The need for youth self representations is particularly pressing in this period of standardization and conformity, as evidenced in the increasing use of large scale provincial, national, and international testing (e.g., Moll, 2003; Stack, this issue). In this article, I have shared the youth research participants’ perceptions about their portrayals in the media; drawn connections between the assumptions and images underlying both media representations of youth and punitive policies of schooling, an institution that is supposed to serve young people and improve their lives; and raised a few possibilities for how we might, directly and indirectly, increase the presence and diversity of youth self representations in the mainstream and alternative media. I aim to illuminate both the rhetorical and ideological work that media frames do as well as the activist work that youth could be, and in some cases, are already doing to counter these dominant frames.



A few examples drawn from my research over the years will demonstrate that youth serve as a discursive domain through which a variety of social anxieties or “crises” can be read.1 Media writers (as well as, of course, social activists, professionals, politicians, and researchers) frame youth in various ways to help their audiences make sense of the phenomena or events. “Frames and frameworks are ‘schemata of interpretation that enable individuals to locate, perceive, identify, and label’ events they have experienced directly or indirectly” (Binder, 1993, p. 754). These frames, composed of arguments, images, and metaphors, are selected and constructed from larger sets of cultural beliefs; they serve “an ideological function when the frames reinforce unequal social relations by those institutionally empowered to do so” (p. 755; cf. Edley, 2001).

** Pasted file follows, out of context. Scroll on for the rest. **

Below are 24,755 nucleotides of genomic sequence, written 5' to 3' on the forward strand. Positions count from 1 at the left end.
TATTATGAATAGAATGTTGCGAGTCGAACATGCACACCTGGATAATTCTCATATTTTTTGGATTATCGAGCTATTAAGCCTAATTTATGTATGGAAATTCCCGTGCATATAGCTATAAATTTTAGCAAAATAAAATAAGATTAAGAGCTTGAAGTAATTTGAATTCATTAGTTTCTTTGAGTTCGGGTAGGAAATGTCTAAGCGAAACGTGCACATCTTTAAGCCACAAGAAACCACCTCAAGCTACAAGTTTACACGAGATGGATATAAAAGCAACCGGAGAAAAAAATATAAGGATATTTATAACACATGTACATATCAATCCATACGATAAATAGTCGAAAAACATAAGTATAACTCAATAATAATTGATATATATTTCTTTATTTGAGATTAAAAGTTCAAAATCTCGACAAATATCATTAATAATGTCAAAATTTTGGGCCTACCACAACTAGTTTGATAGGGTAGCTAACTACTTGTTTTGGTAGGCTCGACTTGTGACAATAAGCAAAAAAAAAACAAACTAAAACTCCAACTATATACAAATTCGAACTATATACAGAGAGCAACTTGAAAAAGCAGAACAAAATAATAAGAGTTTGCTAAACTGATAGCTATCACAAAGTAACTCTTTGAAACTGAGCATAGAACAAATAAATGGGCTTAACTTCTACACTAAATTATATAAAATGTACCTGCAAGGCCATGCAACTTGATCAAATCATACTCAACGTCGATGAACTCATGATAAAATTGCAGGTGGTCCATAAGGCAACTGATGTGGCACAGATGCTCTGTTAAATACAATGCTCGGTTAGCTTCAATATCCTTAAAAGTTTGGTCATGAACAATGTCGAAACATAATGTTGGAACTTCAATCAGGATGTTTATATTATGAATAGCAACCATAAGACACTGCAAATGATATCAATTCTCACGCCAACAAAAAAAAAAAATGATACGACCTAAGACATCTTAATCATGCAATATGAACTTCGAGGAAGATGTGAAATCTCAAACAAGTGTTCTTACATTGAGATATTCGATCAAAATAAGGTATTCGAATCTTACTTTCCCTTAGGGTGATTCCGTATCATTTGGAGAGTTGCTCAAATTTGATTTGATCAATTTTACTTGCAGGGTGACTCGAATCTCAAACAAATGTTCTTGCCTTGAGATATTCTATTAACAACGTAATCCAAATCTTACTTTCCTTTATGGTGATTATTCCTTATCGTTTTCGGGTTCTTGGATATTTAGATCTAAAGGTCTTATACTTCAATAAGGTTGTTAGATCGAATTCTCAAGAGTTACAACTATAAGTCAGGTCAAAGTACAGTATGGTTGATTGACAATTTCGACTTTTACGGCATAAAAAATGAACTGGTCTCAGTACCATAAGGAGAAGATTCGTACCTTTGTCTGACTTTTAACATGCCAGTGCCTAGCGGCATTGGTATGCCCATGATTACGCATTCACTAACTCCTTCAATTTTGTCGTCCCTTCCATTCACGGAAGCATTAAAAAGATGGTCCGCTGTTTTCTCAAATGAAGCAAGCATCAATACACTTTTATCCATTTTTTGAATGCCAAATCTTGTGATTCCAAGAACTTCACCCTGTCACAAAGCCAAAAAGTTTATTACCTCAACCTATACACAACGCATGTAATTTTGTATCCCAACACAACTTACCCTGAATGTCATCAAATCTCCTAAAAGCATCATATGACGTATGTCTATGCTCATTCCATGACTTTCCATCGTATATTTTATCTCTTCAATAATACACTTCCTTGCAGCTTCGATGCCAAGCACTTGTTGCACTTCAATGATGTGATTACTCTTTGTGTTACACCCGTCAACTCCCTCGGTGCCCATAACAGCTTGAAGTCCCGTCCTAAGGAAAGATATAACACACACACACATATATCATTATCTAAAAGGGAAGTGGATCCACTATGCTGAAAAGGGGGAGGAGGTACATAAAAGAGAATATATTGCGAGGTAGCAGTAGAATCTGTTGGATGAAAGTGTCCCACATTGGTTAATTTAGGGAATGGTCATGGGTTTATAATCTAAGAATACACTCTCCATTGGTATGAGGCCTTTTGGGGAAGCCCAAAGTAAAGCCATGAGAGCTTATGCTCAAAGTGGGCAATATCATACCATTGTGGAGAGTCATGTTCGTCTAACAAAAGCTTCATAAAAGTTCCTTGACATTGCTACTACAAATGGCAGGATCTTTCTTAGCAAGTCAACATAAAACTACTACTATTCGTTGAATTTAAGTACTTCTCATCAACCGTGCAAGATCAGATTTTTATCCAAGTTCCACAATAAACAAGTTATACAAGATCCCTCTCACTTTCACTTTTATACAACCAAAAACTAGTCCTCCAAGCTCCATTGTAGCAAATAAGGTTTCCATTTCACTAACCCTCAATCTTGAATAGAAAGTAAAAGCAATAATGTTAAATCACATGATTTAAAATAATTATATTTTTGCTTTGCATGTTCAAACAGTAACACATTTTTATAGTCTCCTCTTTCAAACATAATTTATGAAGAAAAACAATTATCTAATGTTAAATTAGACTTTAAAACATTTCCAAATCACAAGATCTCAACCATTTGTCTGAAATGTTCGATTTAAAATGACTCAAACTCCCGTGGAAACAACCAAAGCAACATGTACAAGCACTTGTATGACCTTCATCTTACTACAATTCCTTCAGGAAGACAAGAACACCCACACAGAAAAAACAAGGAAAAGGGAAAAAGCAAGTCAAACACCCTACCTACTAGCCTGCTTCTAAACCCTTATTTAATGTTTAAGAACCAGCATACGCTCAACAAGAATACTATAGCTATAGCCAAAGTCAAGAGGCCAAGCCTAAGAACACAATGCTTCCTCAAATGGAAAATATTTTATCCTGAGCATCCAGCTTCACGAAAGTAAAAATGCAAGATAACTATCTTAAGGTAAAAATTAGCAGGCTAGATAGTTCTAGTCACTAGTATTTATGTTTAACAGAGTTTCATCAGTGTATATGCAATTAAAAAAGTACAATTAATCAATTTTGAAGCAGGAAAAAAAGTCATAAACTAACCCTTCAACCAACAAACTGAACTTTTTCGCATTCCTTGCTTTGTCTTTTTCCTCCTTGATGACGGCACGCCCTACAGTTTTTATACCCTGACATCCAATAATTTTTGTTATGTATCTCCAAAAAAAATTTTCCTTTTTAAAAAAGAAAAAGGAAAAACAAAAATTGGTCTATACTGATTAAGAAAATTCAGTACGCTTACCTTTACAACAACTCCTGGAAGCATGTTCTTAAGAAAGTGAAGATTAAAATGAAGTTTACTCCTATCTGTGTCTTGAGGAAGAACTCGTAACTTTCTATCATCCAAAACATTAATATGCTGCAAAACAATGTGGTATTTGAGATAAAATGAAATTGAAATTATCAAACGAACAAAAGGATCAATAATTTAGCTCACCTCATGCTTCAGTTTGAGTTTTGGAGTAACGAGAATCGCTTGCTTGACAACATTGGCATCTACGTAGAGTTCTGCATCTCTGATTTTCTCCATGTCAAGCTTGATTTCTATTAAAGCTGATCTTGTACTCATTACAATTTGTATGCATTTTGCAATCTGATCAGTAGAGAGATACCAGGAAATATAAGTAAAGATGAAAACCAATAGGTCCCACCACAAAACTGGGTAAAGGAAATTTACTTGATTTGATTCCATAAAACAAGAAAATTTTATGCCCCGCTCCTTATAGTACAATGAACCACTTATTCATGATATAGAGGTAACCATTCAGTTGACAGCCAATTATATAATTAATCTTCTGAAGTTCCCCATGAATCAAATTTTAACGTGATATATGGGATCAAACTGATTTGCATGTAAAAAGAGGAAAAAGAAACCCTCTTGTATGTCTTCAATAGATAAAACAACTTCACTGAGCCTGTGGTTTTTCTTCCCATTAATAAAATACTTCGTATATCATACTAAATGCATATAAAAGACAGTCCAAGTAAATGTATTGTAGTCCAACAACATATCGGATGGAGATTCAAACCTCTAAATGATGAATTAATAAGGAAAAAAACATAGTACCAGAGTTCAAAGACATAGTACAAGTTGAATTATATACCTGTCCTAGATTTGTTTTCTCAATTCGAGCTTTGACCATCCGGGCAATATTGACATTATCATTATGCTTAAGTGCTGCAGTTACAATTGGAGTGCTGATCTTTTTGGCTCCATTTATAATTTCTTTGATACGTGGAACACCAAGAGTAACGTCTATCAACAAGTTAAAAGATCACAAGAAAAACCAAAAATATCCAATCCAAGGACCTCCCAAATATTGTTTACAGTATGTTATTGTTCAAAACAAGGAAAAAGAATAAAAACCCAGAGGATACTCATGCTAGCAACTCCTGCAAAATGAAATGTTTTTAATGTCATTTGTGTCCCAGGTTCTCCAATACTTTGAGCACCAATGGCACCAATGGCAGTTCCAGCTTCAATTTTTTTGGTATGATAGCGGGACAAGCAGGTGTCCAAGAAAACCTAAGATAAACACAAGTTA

The ideological frames are reproduced in the news media through a mentality and media practice that if a story “bleeds, it leads.” The editorial writers of the Vancouver Sun newspaper made this explicit to their readers in an editorial to explain why the news media dwell so much on “bad kids.” Prompting the need for this explanation was a McCreary Centre survey of British Columbia students in grades 7 12, which had shown the percentage of young people engaged in risky behaviours (having sex, not using contraception, smoking cigarettes, doing drugs, drinking and driving) had declined significantly over the

past number of years. According to the Vancouver Sun (2004):

The news is about conflict and conflict requires that people break the rules, so we hear, perhaps too often, about teenagers being killed in car accidents, through bullying or through drug abuse. The news is also about what’s new, what’s exceptional, and the survey confirms that troubled kids are the exception. (p.

A22) Unwilling to trouble its own “kids” as “trouble/d” frame any further, however, the rest of the editorial raised the specter of “our risk averse teens... afraid to take chances”: “No one ever developed a thriving business, or made a groundbreaking scientific discovery, or wrote great music, without going out on a limb and, in some cases, without risking 30 DEIRDRE M. KELLY everything” (p. A22). Stories perpetuating negative images of youth apparently appeal to many adults and sell newspapers (Males, 1999; cf.

Schissel, 1997), or at least many journalists believe that crime and sensationalism sell newspapers and act on that belief (Young, 2005).